In this case, the trial judge was not required, as a matter of law, to submit special interrogatories to the jury, and we hold that he did not abuse his discretion in refusing to do so.
This holding does not mean, as defendants contend, that the legal conclusion on patent validity may not be reviewed under the John Deere guidelines whenever a jury returns a general verdict. As in any other jury trial, the court's rulings on questions of law are subject to review. If the ultimate issue of validity depends on subsidiary fact questions, it is the court's duty to instruct the jury that it should return one verdict if the facts are found one way and a different verdict if the facts are found otherwise.8 In such event, as in other cases tried to a jury, the reviewing court will presume that the disputed matters of fact have been resolved favorably to the prevailing party in accordance with the trial judge's instructions.
The task of giving error-free instructions in a patent case may indeed be extremely difficult.9 But we are not asked in this case to consider whether the instructions to the jury were improper in any respect. We therefore have no occasion to express any opinion about the adequacy of the instructions as a whole, or any specific instruction which may have been given over the objection of the losing party.10
We therefore find no merit in the attack which appellants have made on the procedure followed by the trial judge in submitting this case to the jury.
Each of the infringed claims depends from a broader claim. Thus, claim 23 of the '845 patent reads:
"23. A fluid power transfer apparatus substantially as set forth in claim 22, said prime mover being a pump, and said variable load material being a paint spray gun."
Claim 22, in turn, depends from claim 1 of the '845 patent,11 and claim 19 of the '270 patent depends from claim 12.12 It is clear as defendants argue, that a product which did not infringe claim 22 of the '845 patent could not infringe claim 23. Thus, if the court made a final adjudication of noninfringement of claims 1 and 22 of the '845 patent and claim 12 of the '270 patent, such an adjudication would foreclose recovery for infringement of the claims in suit.
Defendants contend that the district court's direction of a verdict against plaintiff on all claims except 23 of '845 and 19 of '270 should be so construed. The record clearly establishes, however, that the trial judge merely intended to preclude recovery on any claim except insofar as it was incorporated by reference in claims 23 and 19. Thus, to the extent that infringement of claims 1 and 22 of the '845 patent was an essential element of plaintiff's proof of infringement of claim 23, the judge's ruling was not intended to foreclose that element of plaintiff's case. We do not construe the judge's action, as explained in the colloquies which preceded his direction of a verdict on all claims except 23 and 19, portions of which are set forth in the margin, as an adjudication of noninfringement of the broader claims incorporated by reference in the infringed claim.13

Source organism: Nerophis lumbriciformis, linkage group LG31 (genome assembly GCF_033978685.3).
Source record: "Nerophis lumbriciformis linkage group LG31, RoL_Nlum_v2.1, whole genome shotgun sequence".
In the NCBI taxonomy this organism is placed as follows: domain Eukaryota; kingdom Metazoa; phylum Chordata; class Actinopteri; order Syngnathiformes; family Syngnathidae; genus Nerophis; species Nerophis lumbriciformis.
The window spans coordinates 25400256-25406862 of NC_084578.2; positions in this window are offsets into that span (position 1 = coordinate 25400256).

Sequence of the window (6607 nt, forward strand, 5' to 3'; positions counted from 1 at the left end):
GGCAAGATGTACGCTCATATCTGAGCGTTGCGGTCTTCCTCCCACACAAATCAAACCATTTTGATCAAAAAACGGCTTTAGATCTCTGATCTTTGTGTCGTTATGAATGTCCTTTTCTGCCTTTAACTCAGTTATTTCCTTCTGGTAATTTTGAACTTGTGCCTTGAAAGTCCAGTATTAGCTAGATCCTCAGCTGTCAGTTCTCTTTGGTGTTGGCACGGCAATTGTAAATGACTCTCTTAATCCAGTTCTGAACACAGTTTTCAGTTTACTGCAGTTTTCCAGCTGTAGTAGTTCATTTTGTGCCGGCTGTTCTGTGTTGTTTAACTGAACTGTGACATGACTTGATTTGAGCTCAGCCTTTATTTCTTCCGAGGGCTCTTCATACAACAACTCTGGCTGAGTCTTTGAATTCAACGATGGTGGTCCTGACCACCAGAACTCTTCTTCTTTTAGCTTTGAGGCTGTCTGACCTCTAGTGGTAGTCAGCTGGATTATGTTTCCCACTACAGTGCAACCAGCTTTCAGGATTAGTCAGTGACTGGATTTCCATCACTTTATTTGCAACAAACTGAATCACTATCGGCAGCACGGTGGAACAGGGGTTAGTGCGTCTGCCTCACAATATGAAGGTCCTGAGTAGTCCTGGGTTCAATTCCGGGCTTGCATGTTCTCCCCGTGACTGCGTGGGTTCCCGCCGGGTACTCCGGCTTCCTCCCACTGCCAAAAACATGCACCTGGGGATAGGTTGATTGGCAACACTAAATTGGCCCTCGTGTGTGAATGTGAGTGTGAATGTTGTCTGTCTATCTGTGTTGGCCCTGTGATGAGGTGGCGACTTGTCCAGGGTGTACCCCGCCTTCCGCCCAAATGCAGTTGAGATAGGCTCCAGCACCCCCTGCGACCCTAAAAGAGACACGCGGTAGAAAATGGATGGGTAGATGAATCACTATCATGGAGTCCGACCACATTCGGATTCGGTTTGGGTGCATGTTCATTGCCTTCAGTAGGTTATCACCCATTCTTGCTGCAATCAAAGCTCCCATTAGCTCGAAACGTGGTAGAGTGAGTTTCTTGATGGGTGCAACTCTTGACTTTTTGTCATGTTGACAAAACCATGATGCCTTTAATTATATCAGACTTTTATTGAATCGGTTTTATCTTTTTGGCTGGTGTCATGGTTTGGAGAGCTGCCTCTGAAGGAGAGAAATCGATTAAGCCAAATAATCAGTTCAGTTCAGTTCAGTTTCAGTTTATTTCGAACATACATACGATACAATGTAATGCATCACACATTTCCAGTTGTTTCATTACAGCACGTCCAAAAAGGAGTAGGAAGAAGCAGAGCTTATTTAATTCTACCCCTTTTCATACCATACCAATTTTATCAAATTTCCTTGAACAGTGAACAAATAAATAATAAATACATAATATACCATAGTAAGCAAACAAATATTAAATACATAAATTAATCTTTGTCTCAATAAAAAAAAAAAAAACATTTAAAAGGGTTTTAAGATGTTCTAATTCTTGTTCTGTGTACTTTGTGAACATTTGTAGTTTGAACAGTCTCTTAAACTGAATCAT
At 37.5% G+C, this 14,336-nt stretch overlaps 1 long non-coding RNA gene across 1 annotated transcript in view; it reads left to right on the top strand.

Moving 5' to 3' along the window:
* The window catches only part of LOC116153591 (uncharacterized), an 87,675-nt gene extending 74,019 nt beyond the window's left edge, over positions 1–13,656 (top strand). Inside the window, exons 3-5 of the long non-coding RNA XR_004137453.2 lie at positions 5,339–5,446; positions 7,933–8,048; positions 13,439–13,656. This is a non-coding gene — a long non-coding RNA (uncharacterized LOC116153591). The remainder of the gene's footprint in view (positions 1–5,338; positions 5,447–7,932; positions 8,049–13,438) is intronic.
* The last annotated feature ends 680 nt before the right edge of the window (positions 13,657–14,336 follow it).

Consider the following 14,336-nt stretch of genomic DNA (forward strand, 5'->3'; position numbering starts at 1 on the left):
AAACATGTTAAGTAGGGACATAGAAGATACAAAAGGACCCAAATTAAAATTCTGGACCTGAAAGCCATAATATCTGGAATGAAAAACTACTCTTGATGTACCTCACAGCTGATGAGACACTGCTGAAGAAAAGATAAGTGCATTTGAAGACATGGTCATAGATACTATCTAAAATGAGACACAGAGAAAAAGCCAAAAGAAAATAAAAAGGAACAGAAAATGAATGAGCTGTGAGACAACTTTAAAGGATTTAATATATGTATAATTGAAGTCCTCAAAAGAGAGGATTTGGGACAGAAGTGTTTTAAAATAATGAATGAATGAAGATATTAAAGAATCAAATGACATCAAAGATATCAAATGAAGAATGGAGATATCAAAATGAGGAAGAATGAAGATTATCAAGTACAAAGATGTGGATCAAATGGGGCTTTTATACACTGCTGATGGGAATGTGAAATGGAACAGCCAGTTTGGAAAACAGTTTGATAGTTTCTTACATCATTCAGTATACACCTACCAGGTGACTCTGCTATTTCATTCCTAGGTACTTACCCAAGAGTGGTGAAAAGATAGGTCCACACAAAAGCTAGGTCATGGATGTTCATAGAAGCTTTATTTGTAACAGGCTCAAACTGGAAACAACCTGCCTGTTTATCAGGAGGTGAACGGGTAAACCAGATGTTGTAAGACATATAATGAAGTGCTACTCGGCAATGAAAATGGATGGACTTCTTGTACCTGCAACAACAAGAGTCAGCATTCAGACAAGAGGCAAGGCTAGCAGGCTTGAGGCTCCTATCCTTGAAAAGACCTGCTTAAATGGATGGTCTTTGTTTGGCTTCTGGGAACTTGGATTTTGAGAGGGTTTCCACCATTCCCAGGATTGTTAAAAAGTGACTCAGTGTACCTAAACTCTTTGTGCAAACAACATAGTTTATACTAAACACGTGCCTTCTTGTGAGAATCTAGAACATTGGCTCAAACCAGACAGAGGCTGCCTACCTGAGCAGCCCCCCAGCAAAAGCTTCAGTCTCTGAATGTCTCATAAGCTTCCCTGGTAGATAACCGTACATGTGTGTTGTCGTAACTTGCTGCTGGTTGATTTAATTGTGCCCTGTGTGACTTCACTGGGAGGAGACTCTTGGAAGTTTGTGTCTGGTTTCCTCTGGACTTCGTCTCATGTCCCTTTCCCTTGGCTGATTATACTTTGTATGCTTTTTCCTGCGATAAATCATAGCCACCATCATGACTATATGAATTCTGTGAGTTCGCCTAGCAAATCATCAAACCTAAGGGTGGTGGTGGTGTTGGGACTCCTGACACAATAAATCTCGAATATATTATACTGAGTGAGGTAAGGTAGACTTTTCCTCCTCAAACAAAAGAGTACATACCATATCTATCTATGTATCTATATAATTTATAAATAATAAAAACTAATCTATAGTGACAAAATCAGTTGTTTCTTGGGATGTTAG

If the defendants' interpretation of the court's directed verdict were correct, there would have been no occasion for defendants to spend an entire week of trial putting in their defense. They would have asked for and received a directed verdict on claims 23 and 19. That they did not lends support to our conclusion. We find no merit in defendants' argument on appeal that the judge's direction of a verdict on all claims except 23 and 19 should foreclose recovery for infringement of the two claims he obviously intended to preserve.
Defendants correctly point out that "cavitation cooling" is an element of the patented invention even though those words do not appear in the claims. Defendants adduced evidence indicating that the temperature of the fluid in their pump increases from about 68~ to 124~ during standby operation. Since the operation resulted in heating the fluid, it is argued either (a) that a patent which requires "cooling" cannot have been infringed, or (b) that if "heating" is construed as infringing the "cooling claim," the claim is invalid for vagueness.
We regard these arguments as little more than a play on words. As we understand the "cooling" concept, whether by cavitation or by circulation through a heat exchanger, it merely involves the removal of some heat that would otherwise cause a higher temperature. Conceivably, without cavitation cooling, the temperature of the liquid in defendants' pump during the standby operation would increase much more than it does; if so, the system tended to avoid overheating; we believe minimizing heating is "cooling" within the meaning of the patent specifications.14 We find no merit in the contention that a cooling system must necessarily cause a temperature decline.
On June 14, 1967, plaintiff granted a license under the '845 patent to Lake Erie Machine Company (LEMCO). LEMCO is not a party to this litigation and the position it may occupy in any relevant market is not indicated by the record. The LEMCO license agreement contains the following provision:
"A. During the life of this Agreement or any extension or continuation thereof, LEMCO agrees not to contest the validity of PANTHER Patent Number 3,254,845 or any continuation, divisions or reissues thereof or any corresponding foreign patents, provided however that no royalties shall become payable under this Agreement on subject matter of claims after a finding of invalidity of such claims by any competent court of final Appellate Jurisdiction."
In Lear, Inc. v. Adkins, 395 U.S. 653, 89 S. Ct. 1902, 23 L. Ed. 2d 610, decided in 1969, the Supreme Court held that a licensee is not estopped to challenge the validity of a patent; in view of that holding, the "no contest" provision in the LEMCO license is plainly unenforceable.15 Defendants would therefore have us conclude that such a provision in a license is a "misuse" of the patent which forecloses recovery of damages for infringement by a non-licensee.